I've lately been revisiting my opinion of Ms. Sarsour's reputation. What I had always heard about her from right-wingers and reform-minded Muslims was that she was an American Islamist who hated Jews and Israel; and I would have gone on believing that if I hadn't lately read a profile of her from a left-wing site claiming that she is an unprincipled politician who has no grasp of Islamism (which they approve of, this group) and who loves Jews and Israel -- or at least is willing to play very nice with them in order to advance her political career in NYC.

That reminded me enough of Chesterton's approach to criticism of Jesus and Christianity -- 'Old bucks who are growing stout might consider him insufficiently filled out; old beaux who are growing thin might feel he expanded beyond the narrow lines of elegance' -- as to be inclined to give her a look and see where she really stands. This is the speech she wants to stand on, by her own remarks; see what you think of it.

Revel in the Smell of Cordite

After a pleasant evening of shooting off fireworks and other explosives -- the highlight of the evening was some for-entertainment-only mortars, which came complete with a cardboard launching tube -- it's nice to crack a beer and see everyone else enjoying themselves too.


The Associated Press:
As many in the United States celebrate the Fourth of July holiday, some minorities have mixed feelings about the revelry of fireworks and parades in an atmosphere of tension on several fronts.

How do you celebrate during what some people of color consider troubling times?
There are no good answers forthcoming, but there is some advice from U.S. News (and World Reports?) on how not to celebrate during what 'some people of color' consider troubling times.

Request denied. Enjoy your freedom.

Happy Independence Day

Remember what we celebrate.

This Guy

Czechs on Gun Rights in Europe

The EU is tightening restrictions. In return, the Czech Republic is considering adopting its own version of our Second Amendment.


I rely on the Catholic Church to hold the moral center. On this occasion they've lost their way. That's a big problem: if they don't mark the center, how do others who have wandered find their way back?

The British are different from us, for reasons we remember this week. They are subjects of the Queen, and I suppose there is some sense in which subjects might be ordered to yield up their child's life on the orders of the state. Sure, they had the money to pursue their child's last hopes without anyone else being inconvenienced. But the state said the child should die, so the parents are subject to obedience. Pit and gallows, that sort of thing. All subjects are subject to being disposed of at the state's decision.

Should an American court issue a similar order on me, to command me to stand by while they killed a child of mine mauger my head, I would take it to be my duty to wage war upon them until I or they were stricken from the earth.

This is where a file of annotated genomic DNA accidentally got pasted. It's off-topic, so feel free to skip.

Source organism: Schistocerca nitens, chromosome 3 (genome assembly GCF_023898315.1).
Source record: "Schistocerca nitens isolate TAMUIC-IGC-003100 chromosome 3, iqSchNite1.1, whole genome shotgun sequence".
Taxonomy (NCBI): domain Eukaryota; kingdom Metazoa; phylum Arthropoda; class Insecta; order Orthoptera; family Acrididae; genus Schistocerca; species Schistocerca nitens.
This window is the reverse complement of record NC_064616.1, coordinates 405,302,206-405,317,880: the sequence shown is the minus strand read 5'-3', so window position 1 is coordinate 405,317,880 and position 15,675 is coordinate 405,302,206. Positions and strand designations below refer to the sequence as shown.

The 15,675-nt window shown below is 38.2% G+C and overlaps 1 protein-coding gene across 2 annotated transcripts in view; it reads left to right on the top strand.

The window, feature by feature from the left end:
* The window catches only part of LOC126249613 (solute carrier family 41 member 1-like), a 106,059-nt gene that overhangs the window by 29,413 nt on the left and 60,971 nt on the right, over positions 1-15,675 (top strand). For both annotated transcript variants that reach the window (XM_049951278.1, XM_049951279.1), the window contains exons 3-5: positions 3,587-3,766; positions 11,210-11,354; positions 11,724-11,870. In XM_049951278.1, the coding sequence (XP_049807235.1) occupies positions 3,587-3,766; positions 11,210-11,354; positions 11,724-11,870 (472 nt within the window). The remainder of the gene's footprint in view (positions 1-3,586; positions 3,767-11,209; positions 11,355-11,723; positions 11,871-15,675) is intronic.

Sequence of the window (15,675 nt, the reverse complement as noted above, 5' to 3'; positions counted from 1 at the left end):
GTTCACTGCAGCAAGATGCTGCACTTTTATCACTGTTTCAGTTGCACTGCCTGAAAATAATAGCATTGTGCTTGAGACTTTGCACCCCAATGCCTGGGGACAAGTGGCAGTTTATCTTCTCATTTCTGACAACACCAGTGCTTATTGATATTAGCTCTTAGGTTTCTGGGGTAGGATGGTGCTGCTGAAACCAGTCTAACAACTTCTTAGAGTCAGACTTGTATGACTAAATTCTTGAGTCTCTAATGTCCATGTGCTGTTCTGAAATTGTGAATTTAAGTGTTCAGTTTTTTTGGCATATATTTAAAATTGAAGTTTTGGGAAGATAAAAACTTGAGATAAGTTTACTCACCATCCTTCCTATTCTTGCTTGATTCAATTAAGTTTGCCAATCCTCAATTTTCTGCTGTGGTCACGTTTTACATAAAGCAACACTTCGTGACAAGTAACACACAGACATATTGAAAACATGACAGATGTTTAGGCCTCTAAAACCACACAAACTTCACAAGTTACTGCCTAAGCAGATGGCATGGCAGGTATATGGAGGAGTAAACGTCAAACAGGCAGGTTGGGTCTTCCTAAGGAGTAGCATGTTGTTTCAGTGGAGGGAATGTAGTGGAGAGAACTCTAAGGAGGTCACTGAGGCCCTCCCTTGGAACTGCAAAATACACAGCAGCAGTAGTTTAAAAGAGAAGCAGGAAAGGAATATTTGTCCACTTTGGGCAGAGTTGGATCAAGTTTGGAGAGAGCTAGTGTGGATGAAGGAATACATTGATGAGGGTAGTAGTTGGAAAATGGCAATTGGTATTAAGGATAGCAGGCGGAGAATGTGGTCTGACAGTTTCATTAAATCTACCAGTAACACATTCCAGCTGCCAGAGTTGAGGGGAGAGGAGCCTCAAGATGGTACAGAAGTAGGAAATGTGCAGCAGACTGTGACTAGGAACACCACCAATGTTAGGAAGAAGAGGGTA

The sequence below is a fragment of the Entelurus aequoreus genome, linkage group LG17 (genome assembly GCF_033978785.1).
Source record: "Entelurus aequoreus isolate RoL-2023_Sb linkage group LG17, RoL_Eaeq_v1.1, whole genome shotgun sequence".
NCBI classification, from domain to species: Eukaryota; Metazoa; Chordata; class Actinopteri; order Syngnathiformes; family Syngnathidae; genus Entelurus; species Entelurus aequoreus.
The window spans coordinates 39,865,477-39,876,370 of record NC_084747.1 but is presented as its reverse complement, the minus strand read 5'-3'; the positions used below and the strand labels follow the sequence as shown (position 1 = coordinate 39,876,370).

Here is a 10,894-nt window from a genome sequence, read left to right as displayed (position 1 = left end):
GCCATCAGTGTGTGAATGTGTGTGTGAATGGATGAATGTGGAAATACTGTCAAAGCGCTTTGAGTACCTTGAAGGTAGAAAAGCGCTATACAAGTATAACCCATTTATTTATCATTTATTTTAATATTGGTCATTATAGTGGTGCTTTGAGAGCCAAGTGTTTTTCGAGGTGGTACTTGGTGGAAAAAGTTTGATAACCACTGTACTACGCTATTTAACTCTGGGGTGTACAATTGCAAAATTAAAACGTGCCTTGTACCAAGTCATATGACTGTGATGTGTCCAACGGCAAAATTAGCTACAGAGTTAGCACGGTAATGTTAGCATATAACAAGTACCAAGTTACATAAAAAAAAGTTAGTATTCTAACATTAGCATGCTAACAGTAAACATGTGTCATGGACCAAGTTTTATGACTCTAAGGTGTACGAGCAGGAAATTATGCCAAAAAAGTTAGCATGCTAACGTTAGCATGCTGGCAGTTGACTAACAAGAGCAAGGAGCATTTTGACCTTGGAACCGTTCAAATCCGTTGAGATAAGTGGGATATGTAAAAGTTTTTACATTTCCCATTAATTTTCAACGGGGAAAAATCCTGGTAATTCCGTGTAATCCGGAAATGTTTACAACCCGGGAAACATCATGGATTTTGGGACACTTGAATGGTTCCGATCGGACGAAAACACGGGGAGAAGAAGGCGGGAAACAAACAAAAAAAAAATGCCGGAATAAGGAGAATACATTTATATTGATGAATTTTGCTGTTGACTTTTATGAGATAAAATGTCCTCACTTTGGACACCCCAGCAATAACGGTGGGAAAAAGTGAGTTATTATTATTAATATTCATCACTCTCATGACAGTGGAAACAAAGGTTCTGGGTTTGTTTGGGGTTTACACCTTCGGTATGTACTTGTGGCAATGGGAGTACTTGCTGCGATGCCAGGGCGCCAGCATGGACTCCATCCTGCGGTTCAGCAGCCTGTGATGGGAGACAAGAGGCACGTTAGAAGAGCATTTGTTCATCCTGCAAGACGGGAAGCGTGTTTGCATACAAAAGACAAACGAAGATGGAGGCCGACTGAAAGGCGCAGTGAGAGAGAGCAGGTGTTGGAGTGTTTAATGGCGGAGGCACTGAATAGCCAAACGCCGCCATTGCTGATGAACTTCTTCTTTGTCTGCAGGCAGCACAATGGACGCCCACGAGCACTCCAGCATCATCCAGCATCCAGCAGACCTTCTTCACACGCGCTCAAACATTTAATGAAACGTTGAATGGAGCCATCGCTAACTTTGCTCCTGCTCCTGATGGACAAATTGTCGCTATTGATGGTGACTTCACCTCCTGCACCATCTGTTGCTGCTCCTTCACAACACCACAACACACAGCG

The Sea Queen

They reference Grace O'Malley, who was an impressive Irish leader around the time of Elizabeth I.


What happens if you put an obviously African-American name like "Jamal" on an application instead of a white-sounding name? Fewer job offers for Jamal: that study's been done many times.

What happens if you put a man's name on an application instead of a woman's?
The trial, which was an effort to push more women in senior position jobs, revealed that removing the gender from a candidate’s application does not help boost gender equality in hiring. The trial also revealed that adding a male name to a candidate’s application made them 3.2 percent less likely to get the job while adding a female name made it 2.9 percent more likely that the candidate would be hired....

“We anticipated this would have a positive impact on diversity — making it more likely that female candidates and those from ethnic minorities are selected for the shortlist,” said Professor Michael Hiscox, a Harvard academic. “We found the opposite, that de-identifying candidates reduced the likelihood of women being selected for the shortlist.”
It's as if hiring boards were under intense pressure to find qualified female candidates, and really wanted to do so whenever possible.

Travel Ban: Not that Different

Following a unanimous SCOTUS rejection of all the lower courts that had ruled on Trump's travel ban, the thing finally went into effect. The result?


Things were pretty much like always.
It’s not because the Trump administration implemented this ban perfectly — it made one important change to who’s banned and who isn’t right before the ban went into effect, and further changes could be on the way. But it was smooth enough to avoid a political uproar or a midnight courtroom fight.

In one respect, that’s a victory for the ban’s critics. But it’s also a serious challenge. The ban, as it’s instituted right now, folds neatly into the things in existing immigration law that often seem maddening, unjust, or discriminatory[.]
The thing is, deciding who of the endless millions of people who would like to come to America actually gets to come to America is necessarily an act of discrimination. You can't ban discrimination from discriminating.

Big Moves on Outer Space

Flanked by legendary astronauts including Buzz Aldrin, President Trump announced the reformation of the National Space Council. It is tasked with the pursuit of "grand ambitions," a mission very much in the Trump mindset.

Meanwhile, in Congress, a motion to split the Air Force in order to establish a Space Corps survived its first hearing.

Early stages, but these moves represent an attempt to restore a part of what "Made America Great" in the eyes of the earlier generation. Buzz Aldrin's father's generation dreamed up Buck Rogers: Aldrin himself went to the moon. The greatness of that has never been equaled, and so far, it has never been surpassed.